Friday, September 24, 1999
Transportation concerns top regional group's agenda
Transportation needs and water resources within MAGIC (Minuteman Advisory Group on Interlocal Coordination) towns dominated the agenda at the September 9 meeting in Boxborough.
Transportation needs continue
A primary need for the group was to secure state transportation funds for local communities. The governor had vetoed $50 million from the Chapter 90 funds claiming the state could only afford to spend $100 million. The Massachusetts Senate, however, voted 31-4 to override the veto, citing the widespread need for improved roadways in the state and a strong economy, restoring the full $150 million for road and bridge projects. Communities and individuals within MAGIC were urged to write letters to their legislators in order to impact a still nascent budget. It is commonly understood that the Big Dig has resulted in the reallocation of transportation funds, i.e., funding local projects out of surplus funds and dedicating budgeted monies to the Big Dig. What is not so generally known is that federal guidelines for approving funding apply only to roads within the federal highway system and that the state can set its own standards for everything else.
The Route 3 legislation passed, and the highway to Nashua, New Hampshire will be widened. The Secretary of Transportation's office is still reviewing developers' proposals for the project, with the expectation that the contract will be awarded sometime next summer.
The MAGIC Shuttle Study has been approved by the metropolitan planning organization. The draft proposal for the shuttle study was approved by the group. This project seeks to impact transportation needs by furnishing alternatives for employees of the increasing number of businesses within the Route 495 area.
In a final and unexpected decision, the group voted to discontinue their prioritization of transportation projects. One member stated he was "skeptical about the amount of effort" the group has been putting into trying to influence a decision about which projects in the region would be put on the Transportation Improvement Program (TIP) list.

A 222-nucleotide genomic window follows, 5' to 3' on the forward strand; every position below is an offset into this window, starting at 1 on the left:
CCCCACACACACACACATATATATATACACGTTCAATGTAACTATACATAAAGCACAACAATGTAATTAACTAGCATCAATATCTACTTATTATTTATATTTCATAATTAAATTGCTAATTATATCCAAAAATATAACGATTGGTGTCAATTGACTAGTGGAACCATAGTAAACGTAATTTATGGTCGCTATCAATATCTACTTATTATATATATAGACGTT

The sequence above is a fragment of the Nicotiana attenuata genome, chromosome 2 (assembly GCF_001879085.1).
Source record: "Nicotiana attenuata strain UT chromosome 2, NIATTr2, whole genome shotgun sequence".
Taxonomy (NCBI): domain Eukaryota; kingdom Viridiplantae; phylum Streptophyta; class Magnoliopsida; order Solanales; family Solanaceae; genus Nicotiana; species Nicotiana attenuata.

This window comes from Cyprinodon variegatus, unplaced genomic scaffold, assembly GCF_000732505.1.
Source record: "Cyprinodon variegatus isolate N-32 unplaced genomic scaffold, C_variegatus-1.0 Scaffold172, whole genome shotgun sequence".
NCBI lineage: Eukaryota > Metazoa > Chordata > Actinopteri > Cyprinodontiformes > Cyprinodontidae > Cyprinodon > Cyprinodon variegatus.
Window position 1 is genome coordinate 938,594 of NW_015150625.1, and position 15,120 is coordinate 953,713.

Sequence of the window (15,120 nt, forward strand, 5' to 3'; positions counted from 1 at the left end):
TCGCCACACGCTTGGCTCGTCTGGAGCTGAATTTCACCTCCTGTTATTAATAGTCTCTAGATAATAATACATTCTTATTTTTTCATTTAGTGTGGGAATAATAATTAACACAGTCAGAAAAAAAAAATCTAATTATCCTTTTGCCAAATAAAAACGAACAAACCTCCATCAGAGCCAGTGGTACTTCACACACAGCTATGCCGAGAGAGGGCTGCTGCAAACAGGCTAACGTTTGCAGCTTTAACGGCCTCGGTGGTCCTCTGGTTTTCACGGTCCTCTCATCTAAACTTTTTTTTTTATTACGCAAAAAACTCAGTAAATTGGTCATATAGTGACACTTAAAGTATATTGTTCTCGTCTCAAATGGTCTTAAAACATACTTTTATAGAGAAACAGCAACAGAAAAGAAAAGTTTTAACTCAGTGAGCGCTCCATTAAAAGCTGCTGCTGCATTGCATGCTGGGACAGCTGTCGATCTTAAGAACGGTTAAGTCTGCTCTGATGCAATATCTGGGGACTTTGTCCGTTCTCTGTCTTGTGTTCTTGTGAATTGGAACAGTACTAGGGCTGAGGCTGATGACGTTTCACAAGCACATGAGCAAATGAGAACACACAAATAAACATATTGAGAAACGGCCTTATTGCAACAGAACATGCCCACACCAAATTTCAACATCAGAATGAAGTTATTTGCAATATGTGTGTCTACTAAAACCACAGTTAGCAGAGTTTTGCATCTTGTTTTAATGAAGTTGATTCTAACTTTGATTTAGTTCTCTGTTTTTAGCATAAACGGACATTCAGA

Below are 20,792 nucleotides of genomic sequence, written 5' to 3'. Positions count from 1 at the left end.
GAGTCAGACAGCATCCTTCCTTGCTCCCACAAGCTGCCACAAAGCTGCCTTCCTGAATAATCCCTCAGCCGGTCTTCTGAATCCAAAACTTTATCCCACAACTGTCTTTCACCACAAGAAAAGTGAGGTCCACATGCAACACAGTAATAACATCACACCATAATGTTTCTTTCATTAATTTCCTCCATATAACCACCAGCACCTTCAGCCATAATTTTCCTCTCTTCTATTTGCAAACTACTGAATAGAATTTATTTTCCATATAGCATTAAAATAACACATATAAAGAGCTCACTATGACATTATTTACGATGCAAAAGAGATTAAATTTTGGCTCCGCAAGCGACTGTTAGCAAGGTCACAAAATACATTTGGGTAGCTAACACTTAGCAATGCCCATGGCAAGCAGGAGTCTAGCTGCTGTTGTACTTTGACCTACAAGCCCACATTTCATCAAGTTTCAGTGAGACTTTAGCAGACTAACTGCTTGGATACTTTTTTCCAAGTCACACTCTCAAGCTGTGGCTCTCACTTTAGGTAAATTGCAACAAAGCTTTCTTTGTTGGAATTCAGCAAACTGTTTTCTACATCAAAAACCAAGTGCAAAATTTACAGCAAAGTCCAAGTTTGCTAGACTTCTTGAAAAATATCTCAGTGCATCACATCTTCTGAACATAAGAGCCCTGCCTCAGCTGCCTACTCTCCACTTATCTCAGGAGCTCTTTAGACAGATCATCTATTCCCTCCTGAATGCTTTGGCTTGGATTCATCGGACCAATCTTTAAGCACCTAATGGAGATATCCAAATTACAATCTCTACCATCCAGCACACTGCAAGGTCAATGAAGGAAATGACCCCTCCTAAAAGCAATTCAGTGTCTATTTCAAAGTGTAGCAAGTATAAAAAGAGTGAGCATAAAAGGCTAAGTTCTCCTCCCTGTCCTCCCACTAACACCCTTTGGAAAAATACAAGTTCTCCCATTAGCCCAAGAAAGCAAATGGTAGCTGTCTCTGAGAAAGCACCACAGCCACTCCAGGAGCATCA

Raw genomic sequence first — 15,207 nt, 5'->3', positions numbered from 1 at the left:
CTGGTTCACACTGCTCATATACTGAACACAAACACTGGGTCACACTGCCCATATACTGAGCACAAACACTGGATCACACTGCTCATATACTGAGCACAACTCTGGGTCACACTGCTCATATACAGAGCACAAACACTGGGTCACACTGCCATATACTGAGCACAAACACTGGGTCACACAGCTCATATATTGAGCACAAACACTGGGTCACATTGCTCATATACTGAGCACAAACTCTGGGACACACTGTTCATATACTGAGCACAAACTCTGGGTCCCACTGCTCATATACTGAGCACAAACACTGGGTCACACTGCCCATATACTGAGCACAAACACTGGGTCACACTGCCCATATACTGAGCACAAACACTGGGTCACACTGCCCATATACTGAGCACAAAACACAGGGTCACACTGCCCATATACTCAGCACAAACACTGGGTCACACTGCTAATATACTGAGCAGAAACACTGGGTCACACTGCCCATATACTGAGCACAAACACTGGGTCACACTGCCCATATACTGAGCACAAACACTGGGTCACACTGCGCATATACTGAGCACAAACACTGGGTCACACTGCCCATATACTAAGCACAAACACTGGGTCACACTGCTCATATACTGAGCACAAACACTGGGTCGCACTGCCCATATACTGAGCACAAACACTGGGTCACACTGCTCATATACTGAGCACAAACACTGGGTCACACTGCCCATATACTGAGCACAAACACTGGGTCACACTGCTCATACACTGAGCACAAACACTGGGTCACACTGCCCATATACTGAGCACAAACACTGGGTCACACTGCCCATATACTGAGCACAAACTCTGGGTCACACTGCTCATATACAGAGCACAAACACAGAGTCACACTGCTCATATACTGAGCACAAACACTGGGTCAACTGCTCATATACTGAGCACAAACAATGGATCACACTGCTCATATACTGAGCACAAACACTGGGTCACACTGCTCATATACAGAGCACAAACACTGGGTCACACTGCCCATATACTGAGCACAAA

River water quality a concern
The Assabet watershed group has been meeting with legislators about long-range plans for the river. Nancy Bryant, speaking as a member of the group, explained that phosphates and nitrates going into the river constitute "a long-range problem." Wastewater treatment plants have reduced the number of nitrates, but industrial use of the river is continuing. The state department of environmental protection will not get involved in more stringent requirements unless local water filtering costs more than $1,000 per year per household. Bryant said the basic factor in maintaining healthy rivers is its capacity to accept nutrients. "How much can the river take on and still be a healthy river?" She reported that both the Sudbury and Assabet Rivers are currently dry at their headwaters, which is not unusual at this time of year.
The state budget "is still up in the air, but I think we can expect to see it sooner rather than later," according to one selectman at the meeting. Everyone agreed that the time to impact the state budgetary process is now and some of the communities represented planned to send letters expressing their concerns.
The group reviewed issues they would like to discuss with legislators at their annual breakfast scheduled for October 20. Topics include the budget, Chapter 90 funding, transportation, school funding and special education, the school building assistance program, sustained development and land bank legislation. Selectman Vivian Chaput represents Carlisle on MAGIC and residents can convey concerns to her.
© 1999 The Carlisle Mosquito